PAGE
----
Home Dog Supplies How to Choose the Right Dog Bowl

How to Choose the Right Dog Bowl

Most pet owners just assume that dog bowls are all same. It just depends on your personal preference for their appearance, right? If that's what you've been thinking, you're wrong! It's important to learn how to choose the right dog bowl that will be safe for your canine companion.

There are three things that you need to think about before shopping for a dog bowl:

  • size
  • aesthetic appearance
  • material

Size is easy. How much do you feed your dog at each meal? You just need to ensure that the bowl you choose will be able to hold that amount of food. Plus, there should be a little extra room so Fido doesn't end up spilling his kibble all over the floor.

While aesthetic appearance may be important to you, your dog doesn't care what his bowl looks like. Some owners insist on buying a bowl that will match their home's dècor. If this is an important feature for you, that's fine, but don't let it be the deciding factor in the bowl that you choose to purchase.

Now, let's talk about the feature that this article will focus on – material.

The material of the bowl should be your main focus. Decide on the best material for your pet, and then go from there.When learning how to choose the right dog bowl, the material in which it's made needs to be your first priority.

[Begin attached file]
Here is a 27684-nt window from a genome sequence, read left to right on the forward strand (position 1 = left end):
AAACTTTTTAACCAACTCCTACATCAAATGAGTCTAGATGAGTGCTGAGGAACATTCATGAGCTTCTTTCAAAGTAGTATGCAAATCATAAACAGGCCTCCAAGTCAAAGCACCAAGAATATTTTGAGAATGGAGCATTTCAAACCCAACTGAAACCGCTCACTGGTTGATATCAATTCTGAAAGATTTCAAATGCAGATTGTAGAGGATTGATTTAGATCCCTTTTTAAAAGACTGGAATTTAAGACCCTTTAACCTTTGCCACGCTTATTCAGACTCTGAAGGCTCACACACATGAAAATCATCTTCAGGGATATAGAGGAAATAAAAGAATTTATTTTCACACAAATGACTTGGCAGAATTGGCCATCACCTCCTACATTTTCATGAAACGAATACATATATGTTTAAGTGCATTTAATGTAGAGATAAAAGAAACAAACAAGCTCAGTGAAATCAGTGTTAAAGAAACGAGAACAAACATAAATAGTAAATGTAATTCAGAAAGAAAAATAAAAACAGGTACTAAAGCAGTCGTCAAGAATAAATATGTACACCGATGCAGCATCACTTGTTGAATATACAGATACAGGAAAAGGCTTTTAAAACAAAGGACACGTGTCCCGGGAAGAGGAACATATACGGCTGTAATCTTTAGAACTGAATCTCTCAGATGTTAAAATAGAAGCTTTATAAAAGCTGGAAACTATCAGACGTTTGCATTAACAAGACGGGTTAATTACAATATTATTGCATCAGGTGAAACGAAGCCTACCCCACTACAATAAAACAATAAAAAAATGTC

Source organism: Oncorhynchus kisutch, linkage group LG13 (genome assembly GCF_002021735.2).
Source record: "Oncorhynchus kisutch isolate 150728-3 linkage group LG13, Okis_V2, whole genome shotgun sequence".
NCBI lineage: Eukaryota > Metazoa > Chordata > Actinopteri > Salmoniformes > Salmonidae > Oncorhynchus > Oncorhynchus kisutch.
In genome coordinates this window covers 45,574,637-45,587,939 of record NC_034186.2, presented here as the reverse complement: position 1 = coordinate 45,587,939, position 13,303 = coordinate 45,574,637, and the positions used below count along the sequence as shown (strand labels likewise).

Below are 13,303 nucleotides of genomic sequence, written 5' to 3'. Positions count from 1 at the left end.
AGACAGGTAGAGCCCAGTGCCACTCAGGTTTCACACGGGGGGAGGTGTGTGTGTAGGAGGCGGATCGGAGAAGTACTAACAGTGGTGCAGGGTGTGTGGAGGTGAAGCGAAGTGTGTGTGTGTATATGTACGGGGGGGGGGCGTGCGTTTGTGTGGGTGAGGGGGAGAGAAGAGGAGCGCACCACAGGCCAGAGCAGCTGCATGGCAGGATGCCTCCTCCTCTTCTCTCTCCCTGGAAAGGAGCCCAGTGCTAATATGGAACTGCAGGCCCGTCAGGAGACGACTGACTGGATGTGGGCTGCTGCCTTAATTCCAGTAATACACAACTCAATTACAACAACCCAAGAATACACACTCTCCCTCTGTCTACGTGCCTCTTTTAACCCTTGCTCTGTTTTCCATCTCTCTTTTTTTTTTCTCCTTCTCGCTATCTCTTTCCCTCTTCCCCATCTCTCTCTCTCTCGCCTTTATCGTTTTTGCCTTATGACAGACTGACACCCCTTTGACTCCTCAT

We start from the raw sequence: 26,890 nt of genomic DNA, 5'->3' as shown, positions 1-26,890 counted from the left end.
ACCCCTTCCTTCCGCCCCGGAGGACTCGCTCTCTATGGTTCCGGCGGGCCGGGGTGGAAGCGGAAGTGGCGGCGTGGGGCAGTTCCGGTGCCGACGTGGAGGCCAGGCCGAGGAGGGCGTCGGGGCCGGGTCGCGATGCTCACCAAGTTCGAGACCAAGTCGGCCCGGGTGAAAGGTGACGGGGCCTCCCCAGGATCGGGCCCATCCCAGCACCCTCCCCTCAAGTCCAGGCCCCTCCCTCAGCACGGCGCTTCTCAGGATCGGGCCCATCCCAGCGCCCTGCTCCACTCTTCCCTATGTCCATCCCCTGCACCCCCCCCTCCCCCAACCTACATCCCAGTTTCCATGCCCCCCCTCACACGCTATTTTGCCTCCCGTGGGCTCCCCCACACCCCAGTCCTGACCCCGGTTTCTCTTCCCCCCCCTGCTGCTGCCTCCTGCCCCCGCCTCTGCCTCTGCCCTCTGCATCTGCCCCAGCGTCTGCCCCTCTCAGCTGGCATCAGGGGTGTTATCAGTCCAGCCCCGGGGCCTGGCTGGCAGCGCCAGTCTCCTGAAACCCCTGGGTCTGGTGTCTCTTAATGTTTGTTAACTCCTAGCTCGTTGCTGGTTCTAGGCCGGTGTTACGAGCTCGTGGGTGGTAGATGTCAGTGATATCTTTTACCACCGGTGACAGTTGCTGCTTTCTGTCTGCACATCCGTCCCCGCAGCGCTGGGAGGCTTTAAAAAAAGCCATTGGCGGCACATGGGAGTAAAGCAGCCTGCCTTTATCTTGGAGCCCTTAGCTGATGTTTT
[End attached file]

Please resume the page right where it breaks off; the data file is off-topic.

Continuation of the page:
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How to Choose the Right Dog Bowl

How To Choose the Right Dog BowlThere are three types of material that are most commonly used to make dog bowls. They include:

  • stainless steel
  • ceramic
  • plastic

As I mention in my video, stainless steel is my recommendation for the best material for dog bowls. I'll tell you more about it in a minute, but for now, let me explain why I'm not a fan of ceramic or plastic bowls.

Ceramic dog bowls

How To Choose the Right Dog BowlCeramic dog bowls are easy to clean, and they weigh more than most other bowls. This means they're great for pups that tend to push their bowl around the floor while they eat.

Unfortunately, ceramic bowls are also easily broken. Due to their heavy weight, they can be dropped and will most likely shatter when they hit the floor. Even if they are only cracked, you'll still need to replace them.

Most ceramic dog bowls are coated with a clear sealant that keeps bacteria from getting into the pores and cracks of the material. If the sealant or bowl itself gets cracked, bacteria will begin to grow inside the holes. Even a wash in the dishwasher won't remove it all, and the bacteria can get into your pet's food when he eats.

ALSO READ: 5 Benefits of Elevated Food Bowls for Dogs – Myths or Facts?

Plastic dog bowls

When you're leaning how to choose the right dog bowl, you need to know that plastic dog bowls are the worst choice. Not only can bacteria live in the cracks of plastic bowls just like in ceramic, the material itself may be made of toxic chemicals.

Most pet owners pick plastic bowls because they are the cheapest option, however, you may pay more in the long run for the damage that they do to your dog's health.